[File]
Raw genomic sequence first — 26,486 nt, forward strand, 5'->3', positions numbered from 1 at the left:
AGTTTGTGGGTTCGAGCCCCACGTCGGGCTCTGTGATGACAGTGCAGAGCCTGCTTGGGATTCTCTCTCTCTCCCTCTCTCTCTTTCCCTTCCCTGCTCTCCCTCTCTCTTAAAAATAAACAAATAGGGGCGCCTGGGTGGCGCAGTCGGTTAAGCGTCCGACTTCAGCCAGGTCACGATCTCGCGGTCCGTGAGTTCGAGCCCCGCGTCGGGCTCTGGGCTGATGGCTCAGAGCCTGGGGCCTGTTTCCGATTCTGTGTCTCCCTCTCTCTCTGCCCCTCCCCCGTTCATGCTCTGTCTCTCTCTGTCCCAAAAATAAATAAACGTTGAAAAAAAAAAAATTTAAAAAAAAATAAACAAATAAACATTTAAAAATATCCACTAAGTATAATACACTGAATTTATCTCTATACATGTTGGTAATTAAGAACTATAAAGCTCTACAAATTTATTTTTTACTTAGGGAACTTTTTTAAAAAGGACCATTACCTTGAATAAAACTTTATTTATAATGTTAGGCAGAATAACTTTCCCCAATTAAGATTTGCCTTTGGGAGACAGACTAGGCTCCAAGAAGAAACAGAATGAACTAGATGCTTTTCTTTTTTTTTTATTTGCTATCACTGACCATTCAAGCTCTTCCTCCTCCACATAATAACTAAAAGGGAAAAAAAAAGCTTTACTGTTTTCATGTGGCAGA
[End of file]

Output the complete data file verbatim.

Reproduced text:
Raw genomic sequence first — 26,486 nt, forward strand, 5'->3', positions numbered from 1 at the left:
AGTTTGTGGGTTCGAGCCCCACGTCGGGCTCTGTGATGACAGTGCAGAGCCTGCTTGGGATTCTCTCTCTCTCCCTCTCTCTCTTTCCCTTCCCTGCTCTCCCTCTCTCTTAAAAATAAACAAATAGGGGCGCCTGGGTGGCGCAGTCGGTTAAGCGTCCGACTTCAGCCAGGTCACGATCTCGCGGTCCGTGAGTTCGAGCCCCGCGTCGGGCTCTGGGCTGATGGCTCAGAGCCTGGGGCCTGTTTCCGATTCTGTGTCTCCCTCTCTCTCTGCCCCTCCCCCGTTCATGCTCTGTCTCTCTCTGTCCCAAAAATAAATAAACGTTGAAAAAAAAAAAATTTAAAAAAAAATAAACAAATAAACATTTAAAAATATCCACTAAGTATAATACACTGAATTTATCTCTATACATGTTGGTAATTAAGAACTATAAAGCTCTACAAATTTATTTTTTACTTAGGGAACTTTTTTAAAAAGGACCATTACCTTGAATAAAACTTTATTTATAATGTTAGGCAGAATAACTTTCCCCAATTAAGATTTGCCTTTGGGAGACAGACTAGGCTCCAAGAAGAAACAGAATGAACTAGATGCTTTTCTTTTTTTTTTATTTGCTATCACTGACCATTCAAGCTCTTCCTCCTCCACATAATAACTAAAAGGGAAAAAAAAAGCTTTACTGTTTTCATGTGGCAGA